In a statement, Chalabi's INC accused authorities of behaving in "a manner unbecoming in the climate of the new Iraq" and reminiscent of "the former fascist regime."

It called on the U.S.-appointed Iraqi Governing Council, of which Chalabi is a prominent member, to take "a national and responsible stand toward these provocations."

Entifadh Quanbar, an INC spokesman in Washington, D.C., told Fox News that soldiers raided Chalabi's home because he has been outspoken about the oil-for-food investigation and Iraqi sovereignty. Quanbar said the raid was a politically motivated attempt to intimidate Chalabi.

Fox News learned that Chalabi has alleged that he has files pertaining to the oil-for-food program, though it wasn't confirmed whether any of those documents were seized in Thursday's raid.

The CPA has asked Chalabi to turn over all his oil-for-food files to an official auditing body, Fox News learned.

Chalabi claims L. Paul Bremer, the top U.S. civilian administrator in Iraq, has been withholding funds he was supposed to be given to investigate the scandal-scarred program. However, CPA officials say he was never promised such funds and does not have the power to conduct such an investigation, sources told Fox News.

During Thursday's search, police sealed off Chalabi's residence in Baghdad's swanky Mansour district. Reporters were barred from approaching the scene.

Some people could be seen loading boxes into vehicles. A couple of Humvees were in sight, along with about a dozen U.S. soldiers and several armed Westerners wearing flak vests and using SUVs without license tags — vehicles associated here with U.S. security.

Neighbors said some members of Chalabi's entourage were taken away in the raid.

A Chalabi aide, Haidar Musawi, accused the Americans of trying to pressure Chalabi.

"The aim is to put political pressure," Musawi told The Associated Press. "Why is this happening at a time when the government is being formed?"

Musawi said the U.S.-Iraqi force surrounded the compound at about 10:30 a.m. while Chalabi was inside. They told Chalabi's aides that they wanted to search the house for INC officials wanted by the authorities.

The aides agreed to let one unarmed Iraqi policeman inside to look around.

Abdul Kareem Abbas, an INC official, said Chalabi's entourage objected to the raid but "we couldn't because they came with U.S. troops."

"They came this morning, entered the office of Dr. Ahmad Chalabi and said that they were looking for people," said Abbas. He said they wanted to make arrests.

For years, Chalabi's INC received hundreds of thousands of dollars every month from the Pentagon, in part for intelligence passed along by exiles about Saddam's purported weapons of mass destruction.

Chalabi, long mistrusted by the CIA and the State Department, came under further criticism after major combat ended and the large stockpiles of weapons he had promised existed were never found.

Last week, the Pentagon abruptly cut off the INC's funding. U.S. Deputy Defense Secretary Paul Wolfowitz confirmed earlier this week, during testimony before Congress, that Washington has ended payments of $340,000 a month to Chalabi's organization for intelligence gathering.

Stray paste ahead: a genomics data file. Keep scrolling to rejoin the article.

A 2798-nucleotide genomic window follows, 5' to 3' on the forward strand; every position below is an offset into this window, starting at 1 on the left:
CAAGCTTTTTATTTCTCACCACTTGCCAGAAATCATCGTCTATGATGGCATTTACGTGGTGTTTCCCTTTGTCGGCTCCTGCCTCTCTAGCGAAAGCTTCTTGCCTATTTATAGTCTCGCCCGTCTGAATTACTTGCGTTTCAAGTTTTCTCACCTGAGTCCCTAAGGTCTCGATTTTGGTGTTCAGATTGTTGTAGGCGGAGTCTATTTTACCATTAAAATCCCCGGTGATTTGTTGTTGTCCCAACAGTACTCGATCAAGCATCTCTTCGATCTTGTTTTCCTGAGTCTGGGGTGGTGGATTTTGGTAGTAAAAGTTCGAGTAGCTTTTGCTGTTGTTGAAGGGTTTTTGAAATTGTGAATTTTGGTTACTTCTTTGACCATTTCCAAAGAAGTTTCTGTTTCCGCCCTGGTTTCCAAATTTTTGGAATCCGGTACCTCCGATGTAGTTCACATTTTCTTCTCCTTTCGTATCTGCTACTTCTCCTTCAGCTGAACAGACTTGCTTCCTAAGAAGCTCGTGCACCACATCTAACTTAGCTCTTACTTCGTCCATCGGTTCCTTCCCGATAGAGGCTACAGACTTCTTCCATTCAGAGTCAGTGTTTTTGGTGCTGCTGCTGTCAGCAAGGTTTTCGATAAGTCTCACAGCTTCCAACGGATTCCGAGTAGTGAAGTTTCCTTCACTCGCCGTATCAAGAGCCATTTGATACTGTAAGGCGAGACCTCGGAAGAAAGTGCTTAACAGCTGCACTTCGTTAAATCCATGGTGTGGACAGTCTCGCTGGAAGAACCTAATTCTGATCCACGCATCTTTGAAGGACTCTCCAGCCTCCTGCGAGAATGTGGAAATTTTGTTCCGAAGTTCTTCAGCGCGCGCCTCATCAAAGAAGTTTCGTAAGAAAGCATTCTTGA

Chalabi, a secular Shiite Arab and former banker who left Iraq for exile after a left-wing coup in 1958, was convicted of fraud in absentia in Jordan in 1992 for allegedly embezzling over $1 billion from a bank he ran and sentenced to 22 years in jail. He has repeatedly denied the charges.

The oil-for-food program, which began in December 1996 and ended in November, was designed to help Iraqis cope with U.N. sanctions.

Chalabi has complained recently about U.S. plans to retain control of Iraqi security forces and maintain widespread influence over political institutions after power is transferred from the CPA to an Iraqi interim administration.

Musawi said Chalabi "had been clear on rejecting incomplete sovereignty ... and against having the security portfolio remain in the hands of those who have proved their failure."

However, U.S. and coalition officials have recently accused him of undermining the investigation into the oil-for-food program. The U.S.-backed investigation has collected more than 20,000 files from Saddam's regime and hired American accounting firm Ernst & Young to conduct the review.

Chalabi has launched his own investigation, saying an independent probe would have more credibility. He took an early lead in exposing alleged abuses of the oil-for-food program and has been trying to force the coalition to give him the $5 million in Iraqi funds set aside for the probe to pay for his effort. The move has been strongly resisted by Bremer.

Chalabi's backers have hired a competing American accounting giant, KPMG, to do its audit, but they want Bremer's administration to pay the bill out of the Iraqi funds, mostly seized Saddam assets and Iraqi oil sales.

The United Nations is conducting its own investigation, led by former Federal Reserve chairman Paul Volcker.

Another source of tension could be Chalabi's calls for closer relations with Iran. Washington and Tehran have been at odds since Islamic revolutionaries ousted Iran's U.S.-backed shah in 1979 and held Americans hostage for more than a year.